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|Articles - May 2010|
|Friday, April 16, 2010|
Nonprofits find themselves competing more and more with businesses for customers, and libraries are no exception. However, Oregon’s 130 public libraries are thriving and many are expanding an already loyal customer base.
“We don’t worry about people coming into libraries,” says Jim Scheppke, State Librarian. “A downturn in the economy always turns library use up.”
The Oregon State Library found that checkouts of books and other materials from public libraries increased by 7% in 2009, reaching a new record of 55.8 million checkouts. The Multnomah County Library has the third-highest circulation rates in the country, behind Queens and New York City. Attendance in Crook County public libraries increased about 15% to 20% in the past two years according to Dave Patterson, library director. While some of that is due to the economy, Patterson credits a large portion of the increase to a new way of thinking about library customers.
“We’ve taken a lot of cues from retail,” Patterson says. “We try to have something for everyone.”
These include prominent new material displays to catch customers’ attention. Rural and metropolitan libraries also provide customers with extensive online resources, such as career centers and student resources, and free high-speed Internet, a major benefit for job seekers.
Vailey Oehlke, director of the Multnomah County Library, says libraries utilize technology to remain relevant and resourceful for their communities. Libraries around the state use everything from word-of-mouth to Twitter to inform users of new programs and materials.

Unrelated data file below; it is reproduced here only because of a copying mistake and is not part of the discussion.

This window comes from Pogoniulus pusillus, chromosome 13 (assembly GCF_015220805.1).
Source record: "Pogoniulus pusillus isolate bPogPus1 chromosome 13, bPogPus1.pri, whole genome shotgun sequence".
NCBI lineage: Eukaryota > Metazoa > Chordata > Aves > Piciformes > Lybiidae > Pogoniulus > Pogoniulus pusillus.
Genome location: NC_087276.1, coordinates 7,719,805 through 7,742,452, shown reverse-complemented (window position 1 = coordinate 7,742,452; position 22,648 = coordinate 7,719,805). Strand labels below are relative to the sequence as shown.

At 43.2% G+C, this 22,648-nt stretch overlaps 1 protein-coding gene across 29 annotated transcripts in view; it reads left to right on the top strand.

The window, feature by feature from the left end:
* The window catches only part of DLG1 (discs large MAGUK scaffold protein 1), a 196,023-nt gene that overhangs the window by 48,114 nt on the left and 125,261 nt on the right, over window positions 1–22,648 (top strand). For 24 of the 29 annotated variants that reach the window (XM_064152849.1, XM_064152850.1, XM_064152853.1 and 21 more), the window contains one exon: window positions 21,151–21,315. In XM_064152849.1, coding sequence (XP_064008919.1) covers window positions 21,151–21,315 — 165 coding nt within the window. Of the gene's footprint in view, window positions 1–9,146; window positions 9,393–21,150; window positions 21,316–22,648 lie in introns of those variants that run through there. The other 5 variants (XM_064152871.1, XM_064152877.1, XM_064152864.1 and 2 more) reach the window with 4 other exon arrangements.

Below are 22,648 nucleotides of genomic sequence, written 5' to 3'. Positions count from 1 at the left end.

Nearly 30 public libraries statewide are a part of the Oregon Digital Library Consortium, a group that pools their resources to purchase digital audio books, eBooks and digital videos. All of the materials are available for patrons of any participating library on the Library 2 Go website. While digital materials are a small percentage of any library’s resources, librarians across the state agree it’s a growing trend.
“We’re really excited that libraries are keeping up with all of the new technology,” says Scheppke.
Thursday, March 27, 2014
BY JESSICA RIDGWAY | OB WEB EDITOR
Watch this OB Original Video about three Oregon companies and how crowd-funding "kickstarted" their business ideas.
Tuesday, February 25, 2014
BY LINDA BAKER
An intellectual property attorney by day, 48-year-old Stoll Berne attorney Tim DeJong is a singer and guitarist by night.
Tuesday, February 25, 2014
BY JESSICA RIDGWAY
A self-proclaimed “chile head,” John Ford “grows, eats and does everything spicy.”
Monday, March 03, 2014
Check out interviews with employees from some of the 100 Best Companies to Work For in Oregon winners and find out what makes their company a great place to work.
Thursday, March 06, 2014
BY HANNAH WALLACE | OB BLOGGER
The founder of Pacific Foods talks about why his company has flown under the radar in Oregon, how saving a family-run chicken hatchery has helped his bottom line and why he thinks organic food is anything but elitist.
Tuesday, February 25, 2014
BY BRANDON SAWYER
Sales of small businesses surged in 2013 according to the biggest Internet marketplace of such transactions, BizBuySell, increasing to 7,056 reported sales, a 24% increase over 2012, when they dropped 7%. Portland Metro sales tracked by the site grew 9% to 73, capping three years of solid growth. On top of that, Portland’s median sale price jumped 67% to $250K, versus just 13% to $180K nationally. Portland was one of just six metros tracked where the median sale price matched the median asking price, with sellers getting, on average, 92% of what they asked.
Friday, April 11, 2014
TOM COX | OB BLOGGER
The auto industry is starting to share more costs across manufacturers for complex and challenging design work, like new transmission design, and certain new engine technologies. What we’re not yet seeing is wholesale outsourcing of “unavoidable waste” components to specialist companies.
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